Just a few days from the sixtieth anniversary of James Dean’s death on September 30th, 1955, we may have our greatest clue to finding the location of the infamous Porsche he fatally crashed in, long-rumored to be cursed.

According to ABC7 Chicago, the Volo Museum located in Volo, Illinois, claims they have received a credible tip as to the whereabouts of the long-lost Porsche 550 Spyder, whose tales of curses are not just stories, they’re downright terrifying.

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After Dean’s death in the car, it broke a mechanic’s leg, two men who purchased parts from the vehicle wrecked the cars they used them on killing one, and many more stories of horrifying incidents related to anyone who came into contact with the car have been told for decades. It was even nicknamed “Little Bastard.”

After suspiciously surviving unharmed after its first exhibit completely burned to the ground, it was being transported from its second exhibit and managed to crush a truck driver, fall off of two more transport trucks, and then vanish - seemingly until now.

From AB7 Chicago:

Long rumored to be cursed, the Auto Museum made a reward offering of $1 million for the wreckage in 2005. Following an episode of “Brad Meltzer’s Lost History” that aired in winter 2014, the museum says, they were contacted by a man in the spring with an intriguing tale.

“He said he was 6 years old at the time, and was present as his father and some other men put the wreckage behind a false wall in a building in Whatcom County, Washington,” said Brian Grams, director of the Volo Auto Museum.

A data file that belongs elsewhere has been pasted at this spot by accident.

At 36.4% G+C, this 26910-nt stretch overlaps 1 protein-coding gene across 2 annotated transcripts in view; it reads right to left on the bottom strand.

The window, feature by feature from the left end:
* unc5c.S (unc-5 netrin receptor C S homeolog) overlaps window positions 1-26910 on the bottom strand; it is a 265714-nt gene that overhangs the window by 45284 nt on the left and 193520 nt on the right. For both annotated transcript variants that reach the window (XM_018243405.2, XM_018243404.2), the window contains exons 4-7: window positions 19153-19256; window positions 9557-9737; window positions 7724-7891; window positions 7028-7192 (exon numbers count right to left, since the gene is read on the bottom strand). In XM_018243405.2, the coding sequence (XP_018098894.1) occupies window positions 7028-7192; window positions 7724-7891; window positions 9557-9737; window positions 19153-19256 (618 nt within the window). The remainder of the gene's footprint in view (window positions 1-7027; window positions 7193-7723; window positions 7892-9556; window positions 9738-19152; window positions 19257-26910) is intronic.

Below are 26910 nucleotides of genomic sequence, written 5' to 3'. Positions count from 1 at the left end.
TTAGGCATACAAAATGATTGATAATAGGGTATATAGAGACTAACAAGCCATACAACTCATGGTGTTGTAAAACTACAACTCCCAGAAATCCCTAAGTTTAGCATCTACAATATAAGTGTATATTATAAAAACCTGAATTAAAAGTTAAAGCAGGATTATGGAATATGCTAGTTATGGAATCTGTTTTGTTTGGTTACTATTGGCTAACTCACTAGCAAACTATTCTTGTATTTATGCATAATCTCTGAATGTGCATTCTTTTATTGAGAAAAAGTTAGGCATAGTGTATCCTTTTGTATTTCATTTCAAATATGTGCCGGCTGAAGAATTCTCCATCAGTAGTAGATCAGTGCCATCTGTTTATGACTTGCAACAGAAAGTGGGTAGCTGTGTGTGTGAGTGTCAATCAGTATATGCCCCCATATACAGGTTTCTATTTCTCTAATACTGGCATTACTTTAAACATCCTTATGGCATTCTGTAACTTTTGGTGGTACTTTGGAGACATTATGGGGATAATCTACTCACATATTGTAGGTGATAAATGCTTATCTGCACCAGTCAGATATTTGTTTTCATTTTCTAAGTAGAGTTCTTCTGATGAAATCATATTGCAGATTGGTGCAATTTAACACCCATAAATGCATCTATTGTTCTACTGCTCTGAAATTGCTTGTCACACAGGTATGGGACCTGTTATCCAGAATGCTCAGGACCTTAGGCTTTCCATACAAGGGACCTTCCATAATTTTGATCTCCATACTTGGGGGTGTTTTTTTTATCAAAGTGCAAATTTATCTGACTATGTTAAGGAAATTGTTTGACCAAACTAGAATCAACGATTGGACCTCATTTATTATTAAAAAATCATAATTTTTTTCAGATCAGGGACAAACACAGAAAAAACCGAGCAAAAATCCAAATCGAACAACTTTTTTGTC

It’s also reported that the man coming forward knew exclusive details related to the car and passed a polygraph test.

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The conversation over the exact whereabouts of the car are ongoing, with the man wanting a guaranteed amount of the reward money before revealing the location. The museum is trying to establish clear legal ownership of the car before granting any rewards, but everything looks to be moving forward.

“This guy’s story is awesome, and our most believable lead to date,” Grams said. “It’s kind of like Al Capone’s vault. If it is in there, it continues the legend of this car’s notorious history.”

Have we finally figured out the location of James Dean’s fatal Porsche, or will this just be another peg in the long-storied history of the mysterious car?